Red Bulls head coach Mike Petke has 28 games on the job and he is still very much learning. But he isn’t changing as a person.
When Petke talks about coaching his Red Bulls — yes, his Red Bulls — a huge smile comes across his face. Then the smile turns to worry and he begins to run his right hand over his forehead. Petke is caught up in his dream job while faced with the grim reality that the team he took over this past offseason is still very much a work in progress. For a man who appeared in 169 league games for this franchise, it is something that consumes him in the quest for New York’s first MLS Cup in franchise history.
“I thought I was doing a better job of not taking my work home with me but I’m not doing a better job in that aspect, apparently, according to my family,” Petke told Metro. “But when you have a passion for something and you want things to work out and you feel like you’re doing as much as you can to make them work out and it doesn’t work out every day, someone with my mentality it is very tough to deal with. That’s definitely one of those things experience will bring me in years to come — learning how to not be so emotional and read things. I’d like to say that I learned my lesson with the red card [in August against Sporting Kansas City], but who knows? I’m a heat of the moment kind of guy. This job would be a lot easier if I didn’t care. This job would be really easy if I didn’t care.”
But there is an adjustment for a man who spent the last two years as an assistant coach under Hans Backe, especially one as emotional as Petke. To star player and captain Thierry Henry, nothing has changed about the man he calls his head coach. He is still, according to Henry several weeks ago, “someone who cares incredibly and passionately about this team, about this club. Nothing has changed about Mike in my eyes.”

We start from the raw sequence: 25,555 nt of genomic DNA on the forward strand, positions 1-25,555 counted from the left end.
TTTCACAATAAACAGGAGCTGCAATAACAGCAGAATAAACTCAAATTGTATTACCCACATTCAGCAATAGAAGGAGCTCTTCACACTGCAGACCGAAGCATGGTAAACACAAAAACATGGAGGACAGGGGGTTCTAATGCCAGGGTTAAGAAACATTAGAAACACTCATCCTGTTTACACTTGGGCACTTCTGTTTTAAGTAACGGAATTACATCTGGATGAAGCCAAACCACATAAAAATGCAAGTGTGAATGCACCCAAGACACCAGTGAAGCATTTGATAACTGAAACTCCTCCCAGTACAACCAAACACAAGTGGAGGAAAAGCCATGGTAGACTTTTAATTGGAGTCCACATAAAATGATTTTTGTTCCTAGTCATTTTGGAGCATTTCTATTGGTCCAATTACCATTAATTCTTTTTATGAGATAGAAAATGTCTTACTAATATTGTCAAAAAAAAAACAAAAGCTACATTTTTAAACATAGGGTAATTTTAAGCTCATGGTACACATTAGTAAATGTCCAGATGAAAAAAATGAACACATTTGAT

Of course, Henry and Petke had to be separated during practice two weeks ago, an altercation that led to Henry being benched for the first half against D.C. United before entering in the 55th minute.
That’s the passion New York fans love from Petke — but it has always been that way for their head coach.
Late in the 2000 regular season, four days after Tampa Bay forward Mamadou Diallo punctured the lung and cracked the ribs of MetroStars goalkeeper Mike Ammann, Petke scored a goal in the following game against the Rapids. He ripped off his MetroStars jersey during the goal celebration to reveal a shirt that read “August 16: Crime of the Century” and on the back said “Revenge is Coming.” He drew a hefty fine from MLS.
Last month, Petke served a one-game suspension following a match where he left the technical area and used inappropriate language toward a game official. Not much has changed, even as he has given up a jersey for a suit.
You can take off the uniform and cleats and throw a suit and tie on the man but you can’t change that fiery demeanor, not for one second. He acknowledges to learning and growing in his first year as a head coach and becoming more comfortable in a role that requires him to be a psychiatrist at one moment and a motivational speaker the next. He’s more at ease now than when he took over the team in late January, just five weeks before the start of the regular season. He’s growing as a head coach, but comfortable? Not a chance.
“I think enough people critique me from the press to my boss to, I’m sure, players. I’ve learned a lot and I feel like I do think I put things in place. I think there’s a long way for me to go to be a successful, consistent coach,” Petke said. “But I’m OK with that, I know it’s a learning process. One thing I’ll never be is a cliché — a typical comfortable coach. The minute that happens, it is time to do something else.”
Follow Red Bulls beat writer Kristian Dyer on Twitter @KristianRDyer.